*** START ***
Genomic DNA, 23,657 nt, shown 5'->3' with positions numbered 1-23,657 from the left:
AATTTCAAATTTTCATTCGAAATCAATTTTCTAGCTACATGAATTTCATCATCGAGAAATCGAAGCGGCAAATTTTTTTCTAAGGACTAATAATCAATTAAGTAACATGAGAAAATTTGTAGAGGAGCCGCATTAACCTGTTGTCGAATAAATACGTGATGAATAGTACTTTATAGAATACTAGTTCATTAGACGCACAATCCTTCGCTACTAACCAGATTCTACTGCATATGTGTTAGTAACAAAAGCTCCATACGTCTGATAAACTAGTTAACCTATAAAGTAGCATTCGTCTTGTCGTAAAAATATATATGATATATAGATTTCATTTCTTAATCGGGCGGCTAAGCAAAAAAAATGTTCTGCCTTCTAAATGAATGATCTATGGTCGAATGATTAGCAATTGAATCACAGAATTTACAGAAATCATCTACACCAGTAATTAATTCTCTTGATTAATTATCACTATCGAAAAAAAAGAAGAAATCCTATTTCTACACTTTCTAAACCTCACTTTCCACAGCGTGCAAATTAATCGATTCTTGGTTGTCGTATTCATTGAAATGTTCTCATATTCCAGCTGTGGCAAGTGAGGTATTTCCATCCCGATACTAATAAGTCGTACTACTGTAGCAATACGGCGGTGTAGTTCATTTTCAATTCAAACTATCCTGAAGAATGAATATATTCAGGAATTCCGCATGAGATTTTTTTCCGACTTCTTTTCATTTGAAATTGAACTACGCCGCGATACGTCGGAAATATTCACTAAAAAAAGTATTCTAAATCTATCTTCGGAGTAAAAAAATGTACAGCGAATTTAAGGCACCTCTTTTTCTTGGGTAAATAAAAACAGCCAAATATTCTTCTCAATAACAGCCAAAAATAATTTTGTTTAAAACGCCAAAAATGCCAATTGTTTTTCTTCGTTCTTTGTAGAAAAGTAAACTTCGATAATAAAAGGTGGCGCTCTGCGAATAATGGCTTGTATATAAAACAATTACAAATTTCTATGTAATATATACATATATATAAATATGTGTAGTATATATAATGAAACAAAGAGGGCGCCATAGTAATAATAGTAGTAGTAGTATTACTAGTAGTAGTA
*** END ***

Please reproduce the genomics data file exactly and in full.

Genomic DNA, 23,657 nt, shown 5'->3' with positions numbered 1-23,657 from the left:
AATTTCAAATTTTCATTCGAAATCAATTTTCTAGCTACATGAATTTCATCATCGAGAAATCGAAGCGGCAAATTTTTTTCTAAGGACTAATAATCAATTAAGTAACATGAGAAAATTTGTAGAGGAGCCGCATTAACCTGTTGTCGAATAAATACGTGATGAATAGTACTTTATAGAATACTAGTTCATTAGACGCACAATCCTTCGCTACTAACCAGATTCTACTGCATATGTGTTAGTAACAAAAGCTCCATACGTCTGATAAACTAGTTAACCTATAAAGTAGCATTCGTCTTGTCGTAAAAATATATATGATATATAGATTTCATTTCTTAATCGGGCGGCTAAGCAAAAAAAATGTTCTGCCTTCTAAATGAATGATCTATGGTCGAATGATTAGCAATTGAATCACAGAATTTACAGAAATCATCTACACCAGTAATTAATTCTCTTGATTAATTATCACTATCGAAAAAAAAGAAGAAATCCTATTTCTACACTTTCTAAACCTCACTTTCCACAGCGTGCAAATTAATCGATTCTTGGTTGTCGTATTCATTGAAATGTTCTCATATTCCAGCTGTGGCAAGTGAGGTATTTCCATCCCGATACTAATAAGTCGTACTACTGTAGCAATACGGCGGTGTAGTTCATTTTCAATTCAAACTATCCTGAAGAATGAATATATTCAGGAATTCCGCATGAGATTTTTTTCCGACTTCTTTTCATTTGAAATTGAACTACGCCGCGATACGTCGGAAATATTCACTAAAAAAAGTATTCTAAATCTATCTTCGGAGTAAAAAAATGTACAGCGAATTTAAGGCACCTCTTTTTCTTGGGTAAATAAAAACAGCCAAATATTCTTCTCAATAACAGCCAAAAATAATTTTGTTTAAAACGCCAAAAATGCCAATTGTTTTTCTTCGTTCTTTGTAGAAAAGTAAACTTCGATAATAAAAGGTGGCGCTCTGCGAATAATGGCTTGTATATAAAACAATTACAAATTTCTATGTAATATATACATATATATAAATATGTGTAGTATATATAATGAAACAAAGAGGGCGCCATAGTAATAATAGTAGTAGTAGTATTACTAGTAGTAGTA